I’m packing up the car for another Sports Parent road trip. This one is a repeat. I’m heading back to Ann Arbor, Michigan with my son. College visit? Well no, not exactly, or not officially, or…ok, let me back up. Ever since my son was little there has been a ball in his hands. Even if he couldn’t find a ball he would dribble an imaginary one in the kitchen while brushing his teeth or eating breakfast or reading a book.
So, it should be no surprise that what my son wants to do with his life professionally is play basketball. His entire childhood has been dedicated to it because it’s his dream. The dedication has paid off. Since he was in elementary school there have been whispers about him amongst the fan and coaching communities. Each year the volume cranked up just a little bit more. And now that he is 15 and a sophomore in high school the whispers have become full blown shouts for attention. “Skyler over here!” “Skyler have you thought about our school?” “Skyler take a look at our program!”
Yes, coaches are shouting at Skyler, but they aren’t calling him. They can’t. It’s against NCAA rules. Skyler can’t be actively recruited until June 15, 2014 when he will be a rising Junior. Right now they can watch him in action at NCAA sanctioned tournaments, they can reach out to him through his AAU coach at the Illinois Wolves inviting him to participate in basketball camps on campus, (or attend football games), and they can accept contact from him by telephone, they just can’t call back.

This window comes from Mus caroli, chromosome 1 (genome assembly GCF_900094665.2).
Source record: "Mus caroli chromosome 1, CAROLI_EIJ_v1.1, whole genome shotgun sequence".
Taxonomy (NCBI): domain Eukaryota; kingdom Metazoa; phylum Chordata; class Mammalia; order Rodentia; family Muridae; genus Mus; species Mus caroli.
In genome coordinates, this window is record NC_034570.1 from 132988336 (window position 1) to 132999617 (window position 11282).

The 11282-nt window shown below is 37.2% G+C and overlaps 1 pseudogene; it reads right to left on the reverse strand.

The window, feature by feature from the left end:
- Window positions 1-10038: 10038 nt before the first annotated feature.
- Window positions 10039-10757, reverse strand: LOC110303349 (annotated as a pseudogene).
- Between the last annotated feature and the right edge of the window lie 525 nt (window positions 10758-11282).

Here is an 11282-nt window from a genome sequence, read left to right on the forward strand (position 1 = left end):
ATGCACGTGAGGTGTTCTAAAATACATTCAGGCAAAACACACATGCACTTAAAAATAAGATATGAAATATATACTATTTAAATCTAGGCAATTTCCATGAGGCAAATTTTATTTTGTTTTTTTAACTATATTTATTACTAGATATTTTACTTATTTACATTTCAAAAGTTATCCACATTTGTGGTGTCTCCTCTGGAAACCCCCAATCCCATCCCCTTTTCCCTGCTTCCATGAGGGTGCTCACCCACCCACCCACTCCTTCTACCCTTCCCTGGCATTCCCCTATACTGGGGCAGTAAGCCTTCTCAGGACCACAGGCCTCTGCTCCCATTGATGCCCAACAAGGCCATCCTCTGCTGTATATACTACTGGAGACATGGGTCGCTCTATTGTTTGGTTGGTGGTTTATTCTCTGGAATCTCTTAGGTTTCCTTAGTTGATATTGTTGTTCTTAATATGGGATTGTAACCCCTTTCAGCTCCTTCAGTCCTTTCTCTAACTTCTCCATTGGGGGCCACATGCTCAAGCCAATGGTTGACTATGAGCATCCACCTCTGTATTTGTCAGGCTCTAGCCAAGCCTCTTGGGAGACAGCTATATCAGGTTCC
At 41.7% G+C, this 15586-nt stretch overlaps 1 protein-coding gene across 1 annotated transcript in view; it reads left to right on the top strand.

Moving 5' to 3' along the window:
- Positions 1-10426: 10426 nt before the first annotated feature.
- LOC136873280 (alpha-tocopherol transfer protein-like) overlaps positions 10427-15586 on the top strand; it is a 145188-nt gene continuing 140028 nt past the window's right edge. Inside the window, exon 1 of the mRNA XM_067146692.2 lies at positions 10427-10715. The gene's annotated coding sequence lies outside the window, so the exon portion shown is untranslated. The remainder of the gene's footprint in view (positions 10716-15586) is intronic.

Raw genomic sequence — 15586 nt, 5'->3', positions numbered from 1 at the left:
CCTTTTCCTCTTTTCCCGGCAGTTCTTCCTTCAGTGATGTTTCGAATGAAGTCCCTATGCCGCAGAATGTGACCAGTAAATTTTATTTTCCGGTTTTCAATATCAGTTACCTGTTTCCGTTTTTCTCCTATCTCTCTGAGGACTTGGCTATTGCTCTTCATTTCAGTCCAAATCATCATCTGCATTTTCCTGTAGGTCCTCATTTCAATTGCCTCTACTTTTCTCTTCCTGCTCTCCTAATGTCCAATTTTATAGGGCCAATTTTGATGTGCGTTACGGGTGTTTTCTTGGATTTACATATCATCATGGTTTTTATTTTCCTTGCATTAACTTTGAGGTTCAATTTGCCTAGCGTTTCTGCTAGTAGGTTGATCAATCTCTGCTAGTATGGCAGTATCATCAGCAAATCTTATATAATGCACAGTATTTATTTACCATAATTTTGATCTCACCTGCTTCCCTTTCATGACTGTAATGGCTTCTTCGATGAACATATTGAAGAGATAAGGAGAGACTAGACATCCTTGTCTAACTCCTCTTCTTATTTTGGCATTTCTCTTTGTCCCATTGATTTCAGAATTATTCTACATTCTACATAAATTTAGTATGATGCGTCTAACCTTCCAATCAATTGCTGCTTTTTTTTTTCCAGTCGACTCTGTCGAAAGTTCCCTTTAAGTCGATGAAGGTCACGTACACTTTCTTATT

While all of the road blocks? To protect high demand children from being bombarded with offers years before they are eligible, but also in my opinion it is to allow marinating time for those players who may not have fully developed yet, but still may have something incredible to offer the sport in college. Now back to the beginning of my story. I am indeed driving to the University of Michigan this weekend to attend a football game with my son. This will not be an official visit to the University. We are paying for everything except for the 2 tickets to the actual game. (Per NCAA rules we are entitled to 3 tickets and nothing else.) So why then are we going? The short answer is, why not? But the long answer is because one year is not really long enough to evaluate where you want to spend your college career. And I stress the word career. Playing college sports is big business. You need to excel for your self, but the success f your team can dictate whether or not you will be able to make the transition to the Pros. Spending some time, relaxed time taking a look at school environment, getting to know their personnel, understanding their academic and athletic requirements will help to inform my son’s choice Senior year, but even more importantly it will help inform his path to Senior year, brining clarity and focus to his high school experience. What more could a mother want? “Barca lounging bleacher seats!” But that’s another post.
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